Autocomplete search is so ubiquitous on retail sites that it would be odd not to see it. But not all search boxes are created equal.

Baymard Institute, independent researchers on web usability, found that more than a quarter of sites have autocomplete design problems that cause usability issues. From the number of suggestions provided to the typography used in the suggestions list, there are a lot of ways autocomplete design can go wrong.     

That’s the bad news. The good news is that you don’t have to start from scratch in designing a search autocomplete experience that makes it easier and faster for users to find what they want — and purchase it from your site.

 Baymard’s research has identified the design elements that consistently create a smooth user experience. Below, we’ll show you some of those elements in action.

 1. Set autocomplete off from the rest of your site. 

To keep searchers on your site from becoming overwhelmed, use a border or shadow around the autocomplete box. This helps the rest of the site fade into the background so that users can focus on their searches. You may even want to darken the rest of a desktop site when the search box is being used.


2. Minimize mobile distractions.

On the mobile screen, autocomplete gets less room, which makes distraction even more damaging to the user experience. Make sure that elements such as ads, chat icons, and navigation aren’t crowding your mobile autocomplete and making it unusable.



3. Desktop: Limit autocomplete suggestions to 10

When it comes to autocomplete suggestions, presenting more options isn’t better. It’s just confusing. Displaying 10 suggestions is the sweet spot for expediting a user’s search. Showing more than 10 autocomplete suggestions (even if scrolling is required to see some of them) overwhelms searchers, and they have trouble choosing among them.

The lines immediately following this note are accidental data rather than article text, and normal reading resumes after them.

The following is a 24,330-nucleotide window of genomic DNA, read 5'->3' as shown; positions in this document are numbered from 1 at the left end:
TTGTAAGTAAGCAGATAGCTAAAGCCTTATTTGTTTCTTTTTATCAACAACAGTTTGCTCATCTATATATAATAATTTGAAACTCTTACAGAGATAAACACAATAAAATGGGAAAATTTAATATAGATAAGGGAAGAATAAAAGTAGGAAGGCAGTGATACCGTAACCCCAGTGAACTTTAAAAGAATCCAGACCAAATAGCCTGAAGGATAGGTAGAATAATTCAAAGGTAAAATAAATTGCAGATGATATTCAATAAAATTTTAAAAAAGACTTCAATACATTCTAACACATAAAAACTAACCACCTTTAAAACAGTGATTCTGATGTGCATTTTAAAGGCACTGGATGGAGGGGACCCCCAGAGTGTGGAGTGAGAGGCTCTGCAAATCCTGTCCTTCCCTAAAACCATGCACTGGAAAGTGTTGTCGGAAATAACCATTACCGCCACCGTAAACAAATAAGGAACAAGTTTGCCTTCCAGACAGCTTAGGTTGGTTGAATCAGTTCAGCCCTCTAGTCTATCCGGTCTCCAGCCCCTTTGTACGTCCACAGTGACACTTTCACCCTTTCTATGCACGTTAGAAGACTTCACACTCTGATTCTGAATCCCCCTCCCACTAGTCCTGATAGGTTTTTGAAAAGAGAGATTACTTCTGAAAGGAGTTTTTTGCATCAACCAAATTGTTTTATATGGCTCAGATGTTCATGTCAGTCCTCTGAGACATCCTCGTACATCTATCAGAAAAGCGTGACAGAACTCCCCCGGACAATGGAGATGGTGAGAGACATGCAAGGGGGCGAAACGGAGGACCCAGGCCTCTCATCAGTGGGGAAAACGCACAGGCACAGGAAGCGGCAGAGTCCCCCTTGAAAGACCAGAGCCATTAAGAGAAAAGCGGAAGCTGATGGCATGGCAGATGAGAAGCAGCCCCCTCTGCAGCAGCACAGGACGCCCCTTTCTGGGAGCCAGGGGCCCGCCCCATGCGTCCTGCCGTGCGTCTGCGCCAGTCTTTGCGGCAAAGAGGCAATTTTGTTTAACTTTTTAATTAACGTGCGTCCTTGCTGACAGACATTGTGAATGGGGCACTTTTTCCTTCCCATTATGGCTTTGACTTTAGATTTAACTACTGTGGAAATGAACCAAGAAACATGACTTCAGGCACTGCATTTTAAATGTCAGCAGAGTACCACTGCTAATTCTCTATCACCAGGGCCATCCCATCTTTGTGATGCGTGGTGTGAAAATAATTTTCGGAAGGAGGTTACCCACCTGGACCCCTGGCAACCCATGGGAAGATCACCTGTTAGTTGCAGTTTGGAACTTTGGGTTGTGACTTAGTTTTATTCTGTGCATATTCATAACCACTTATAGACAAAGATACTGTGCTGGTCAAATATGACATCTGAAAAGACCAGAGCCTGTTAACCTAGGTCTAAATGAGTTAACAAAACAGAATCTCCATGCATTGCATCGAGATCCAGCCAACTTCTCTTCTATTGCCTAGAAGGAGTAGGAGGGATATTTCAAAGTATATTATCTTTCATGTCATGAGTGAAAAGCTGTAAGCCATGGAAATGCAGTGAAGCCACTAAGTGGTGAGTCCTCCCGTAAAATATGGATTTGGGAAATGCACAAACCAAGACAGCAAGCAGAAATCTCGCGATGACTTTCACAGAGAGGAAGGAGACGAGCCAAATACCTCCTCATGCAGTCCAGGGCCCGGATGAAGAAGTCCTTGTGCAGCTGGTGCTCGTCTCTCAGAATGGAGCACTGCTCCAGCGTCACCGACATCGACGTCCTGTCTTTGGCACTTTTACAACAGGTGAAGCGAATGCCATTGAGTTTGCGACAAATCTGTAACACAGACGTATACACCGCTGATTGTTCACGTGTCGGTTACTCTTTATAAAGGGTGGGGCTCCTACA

4. Mobile: Limit autocomplete suggestions to 4-8.

Since mobile screens are smaller than desktop ones, it only makes sense that your list of suggestions should also be smaller. Some sites use scrolling to give mobile users access to more suggestions, but this isn’t usually a good idea. Most searchers will choose from among the first three suggestions.







5. Clearly indicate that scrolling is possible

 If you do need to use scrolling with search autocomplete on mobile, it should be a clear option for users. Partially obscuring the last suggestion is one way to accomplish this. 

In the list of search suggestions for “cat food,” scrolling is possible, but that’s not evident. (The downward-pointing arrow actually takes users to a different field on the site.)



6. Make scope suggestions stand out

Giving visitors the option of seeing results for their search term within a particular category is one of the most user-friendly things you can do with your site’s search box. In this example, the first suggestion is to view purses within the category Handbags. These scope suggestions are most helpful when they stand out typographically from the rest of the list. In this example, “Handbags” is in bold type.


7. Use labels within the suggestion list

Similarly, it’s helpful to divide your search results into different sections — such as suggestions, product categories and brands. This helps users more quickly get a sense of their options.